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Jo Clifton is the Politics Editor for the Austin Monitor.
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Photo by Austin Community College
Wednesday, May 5, 2021 by Jo Clifton
Neighbors wary as ACC takes a step back from concrete plant
After hearing numerous complaints from neighbors of Austin Community College’s Pinnacle campus in Oak Hill, the ACC Board of Trustees approved a new resolution Monday night specifically excluding the use of the campus for a concrete batch plant.
The board approved a resolution last month that appeared to authorize negotiations for placing the plant on the campus.
The resolution does authorize the chancellor to negotiate an agreement with Colorado River Constructors to use the vacant building and parking lots for the Highway 290 widening project. Only Trustee Julie Ann Nitsch voted against the resolution. Neighbors Paul Robbins, Carol Cespedes and Cynthia Wilcox all praised her stand, calling her a hero. Nitsch represents Place 9, which includes the area.
Residents who have been involved in trying to convince the ACC board not to allow the contractors to disturb their neighborhood told the Austin Monitor they are still concerned about the noise, air pollution and other ills such an operation might bring to Oak Hill. They also believe that neither ACC nor the contractor have given up on the idea of putting the plant on college property.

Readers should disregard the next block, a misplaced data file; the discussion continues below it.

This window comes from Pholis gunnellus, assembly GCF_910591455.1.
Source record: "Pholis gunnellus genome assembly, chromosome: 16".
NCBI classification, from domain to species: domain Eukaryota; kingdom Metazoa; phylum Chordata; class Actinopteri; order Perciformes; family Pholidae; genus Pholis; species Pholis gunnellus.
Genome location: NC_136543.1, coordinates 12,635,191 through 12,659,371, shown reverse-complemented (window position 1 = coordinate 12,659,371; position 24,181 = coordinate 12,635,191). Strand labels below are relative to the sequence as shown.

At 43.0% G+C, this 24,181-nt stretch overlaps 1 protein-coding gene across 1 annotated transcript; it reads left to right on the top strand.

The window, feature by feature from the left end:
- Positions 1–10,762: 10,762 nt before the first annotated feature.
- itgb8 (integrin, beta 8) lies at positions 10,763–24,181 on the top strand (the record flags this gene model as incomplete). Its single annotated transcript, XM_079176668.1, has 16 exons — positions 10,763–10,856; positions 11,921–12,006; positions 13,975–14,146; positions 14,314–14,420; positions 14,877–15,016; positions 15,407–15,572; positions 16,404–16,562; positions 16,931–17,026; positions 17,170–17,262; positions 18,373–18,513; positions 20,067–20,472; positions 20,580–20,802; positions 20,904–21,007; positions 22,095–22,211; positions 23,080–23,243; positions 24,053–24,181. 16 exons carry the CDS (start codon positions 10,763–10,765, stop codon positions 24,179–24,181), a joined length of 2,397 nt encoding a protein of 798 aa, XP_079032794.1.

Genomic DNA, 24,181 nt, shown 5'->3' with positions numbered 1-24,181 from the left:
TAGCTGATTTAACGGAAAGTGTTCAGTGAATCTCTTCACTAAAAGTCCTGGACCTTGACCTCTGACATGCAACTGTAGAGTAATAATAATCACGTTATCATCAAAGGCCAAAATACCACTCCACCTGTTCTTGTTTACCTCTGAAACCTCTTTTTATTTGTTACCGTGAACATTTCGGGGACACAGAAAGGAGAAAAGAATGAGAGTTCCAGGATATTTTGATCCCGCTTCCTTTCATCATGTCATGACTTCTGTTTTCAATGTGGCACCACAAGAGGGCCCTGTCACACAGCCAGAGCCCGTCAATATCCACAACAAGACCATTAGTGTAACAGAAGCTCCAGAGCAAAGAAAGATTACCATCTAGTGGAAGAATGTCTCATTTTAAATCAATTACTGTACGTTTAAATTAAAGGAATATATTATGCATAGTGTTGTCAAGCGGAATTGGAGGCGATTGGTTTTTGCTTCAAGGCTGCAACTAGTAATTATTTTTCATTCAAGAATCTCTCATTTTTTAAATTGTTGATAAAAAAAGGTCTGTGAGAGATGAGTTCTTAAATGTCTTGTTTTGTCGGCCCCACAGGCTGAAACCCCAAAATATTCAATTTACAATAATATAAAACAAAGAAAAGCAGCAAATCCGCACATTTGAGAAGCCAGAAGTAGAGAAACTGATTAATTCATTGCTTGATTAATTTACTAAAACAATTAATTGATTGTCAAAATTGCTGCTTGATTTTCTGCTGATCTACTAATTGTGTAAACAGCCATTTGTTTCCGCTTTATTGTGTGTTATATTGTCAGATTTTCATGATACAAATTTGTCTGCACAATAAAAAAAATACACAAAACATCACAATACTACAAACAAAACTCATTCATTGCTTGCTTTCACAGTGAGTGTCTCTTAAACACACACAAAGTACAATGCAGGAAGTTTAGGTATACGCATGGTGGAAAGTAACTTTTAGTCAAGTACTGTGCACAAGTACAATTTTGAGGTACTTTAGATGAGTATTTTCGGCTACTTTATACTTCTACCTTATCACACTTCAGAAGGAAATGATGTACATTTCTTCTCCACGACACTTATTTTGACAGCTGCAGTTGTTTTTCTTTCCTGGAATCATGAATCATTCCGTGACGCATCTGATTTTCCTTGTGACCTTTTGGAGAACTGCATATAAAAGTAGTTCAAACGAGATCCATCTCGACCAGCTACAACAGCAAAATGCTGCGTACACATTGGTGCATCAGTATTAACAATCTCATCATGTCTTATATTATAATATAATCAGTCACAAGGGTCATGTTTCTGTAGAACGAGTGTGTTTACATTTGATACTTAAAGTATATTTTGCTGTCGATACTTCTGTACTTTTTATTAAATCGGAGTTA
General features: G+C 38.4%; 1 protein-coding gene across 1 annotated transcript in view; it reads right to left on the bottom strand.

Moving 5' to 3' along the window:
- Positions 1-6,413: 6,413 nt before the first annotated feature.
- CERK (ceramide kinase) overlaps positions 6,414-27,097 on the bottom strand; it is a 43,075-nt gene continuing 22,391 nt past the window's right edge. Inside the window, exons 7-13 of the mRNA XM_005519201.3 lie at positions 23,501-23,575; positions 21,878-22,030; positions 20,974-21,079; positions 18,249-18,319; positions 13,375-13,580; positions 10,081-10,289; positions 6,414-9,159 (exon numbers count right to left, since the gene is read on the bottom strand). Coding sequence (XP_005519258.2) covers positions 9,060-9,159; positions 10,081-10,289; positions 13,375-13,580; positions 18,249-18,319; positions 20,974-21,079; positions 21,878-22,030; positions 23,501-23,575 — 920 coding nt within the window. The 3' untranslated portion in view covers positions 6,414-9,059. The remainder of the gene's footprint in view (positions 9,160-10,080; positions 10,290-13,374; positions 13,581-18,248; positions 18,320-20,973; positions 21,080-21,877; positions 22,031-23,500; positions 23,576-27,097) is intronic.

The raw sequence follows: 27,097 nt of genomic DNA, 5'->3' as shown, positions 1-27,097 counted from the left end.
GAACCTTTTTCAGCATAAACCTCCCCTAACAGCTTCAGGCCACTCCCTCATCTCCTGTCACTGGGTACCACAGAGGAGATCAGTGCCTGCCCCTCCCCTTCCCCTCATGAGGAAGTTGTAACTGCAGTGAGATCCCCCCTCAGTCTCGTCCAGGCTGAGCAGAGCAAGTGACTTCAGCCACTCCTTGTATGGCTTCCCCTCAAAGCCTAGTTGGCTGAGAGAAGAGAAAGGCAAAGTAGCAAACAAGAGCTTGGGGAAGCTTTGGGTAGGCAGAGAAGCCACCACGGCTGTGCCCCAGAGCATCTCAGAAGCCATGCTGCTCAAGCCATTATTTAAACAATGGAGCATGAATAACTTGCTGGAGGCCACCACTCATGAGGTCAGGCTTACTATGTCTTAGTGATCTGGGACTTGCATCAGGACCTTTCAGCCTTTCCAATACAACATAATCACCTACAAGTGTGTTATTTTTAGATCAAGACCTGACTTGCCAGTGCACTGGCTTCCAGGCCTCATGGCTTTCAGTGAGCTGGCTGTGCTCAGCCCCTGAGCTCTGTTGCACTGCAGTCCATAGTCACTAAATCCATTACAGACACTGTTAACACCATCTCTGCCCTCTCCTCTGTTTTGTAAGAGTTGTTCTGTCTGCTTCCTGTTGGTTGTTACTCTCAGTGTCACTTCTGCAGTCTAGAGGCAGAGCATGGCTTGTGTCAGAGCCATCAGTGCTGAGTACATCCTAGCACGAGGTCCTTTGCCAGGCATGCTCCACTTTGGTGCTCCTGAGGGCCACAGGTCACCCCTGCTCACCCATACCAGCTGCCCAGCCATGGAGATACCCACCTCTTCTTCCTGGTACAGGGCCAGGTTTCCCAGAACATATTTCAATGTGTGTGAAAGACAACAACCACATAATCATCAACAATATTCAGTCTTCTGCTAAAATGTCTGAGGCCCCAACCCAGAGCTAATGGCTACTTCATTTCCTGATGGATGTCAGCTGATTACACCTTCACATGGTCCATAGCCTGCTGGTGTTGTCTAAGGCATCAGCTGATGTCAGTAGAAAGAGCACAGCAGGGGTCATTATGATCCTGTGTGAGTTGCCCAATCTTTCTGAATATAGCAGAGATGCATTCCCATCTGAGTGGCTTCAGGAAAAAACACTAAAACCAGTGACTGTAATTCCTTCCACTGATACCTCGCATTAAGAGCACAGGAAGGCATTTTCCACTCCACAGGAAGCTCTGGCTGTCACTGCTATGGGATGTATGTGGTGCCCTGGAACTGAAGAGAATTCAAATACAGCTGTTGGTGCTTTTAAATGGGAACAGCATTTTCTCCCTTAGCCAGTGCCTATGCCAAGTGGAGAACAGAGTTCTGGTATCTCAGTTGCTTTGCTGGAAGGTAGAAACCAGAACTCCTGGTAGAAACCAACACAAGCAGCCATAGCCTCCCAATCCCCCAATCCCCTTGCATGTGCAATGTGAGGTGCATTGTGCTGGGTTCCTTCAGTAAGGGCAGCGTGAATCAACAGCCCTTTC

The resolution states that any agreement “must include a community engagement plan and come before the board again before any contract is executed.”
Wilcox, president of the Oak Hill Association of Neighborhoods, told the Monitor that although Colorado River Constructors had started out “saying that all they were asking for now was to use the building for offices and the parking lot for trucks,” company manager Laurie Simmons said CRC would be seeking a zoning change for the property in order to allow the batch plant to be located there.
Wilcox said there had been no public discussion about how much money CRC was promising the college for the use of its campus and that the community around Pinnacle campus would certainly not benefit.
Robbins spoke to the board Tuesday via Zoom, pointing out that the road for access to the heavy equipment storage yard would only be about 25 feet from nearby apartment units. “The equipment storage yard is only about 70 feet away (and) the materials storage yard, which will probably contain aggregates and possibly even chemicals, is only 250 feet away,” he said, based on a map provided by CRC.
The map, Robbins said, “shows how insensitive the contractor is. Can you imagine trying to live next to a site like this that can theoretically operate 24 hours a day with loud equipment, backup hazard beeps, diesel pollution, probable wind-blown aggregate, and possibly even chemical smells?”
Robbins also complained about the disruption to the neighborhood from “dust pollution, diesel pollution, light pollution, noise pollution, and traffic problems” caused by this project.
“The word cruelty is the only thing that comes to mind,” he said.
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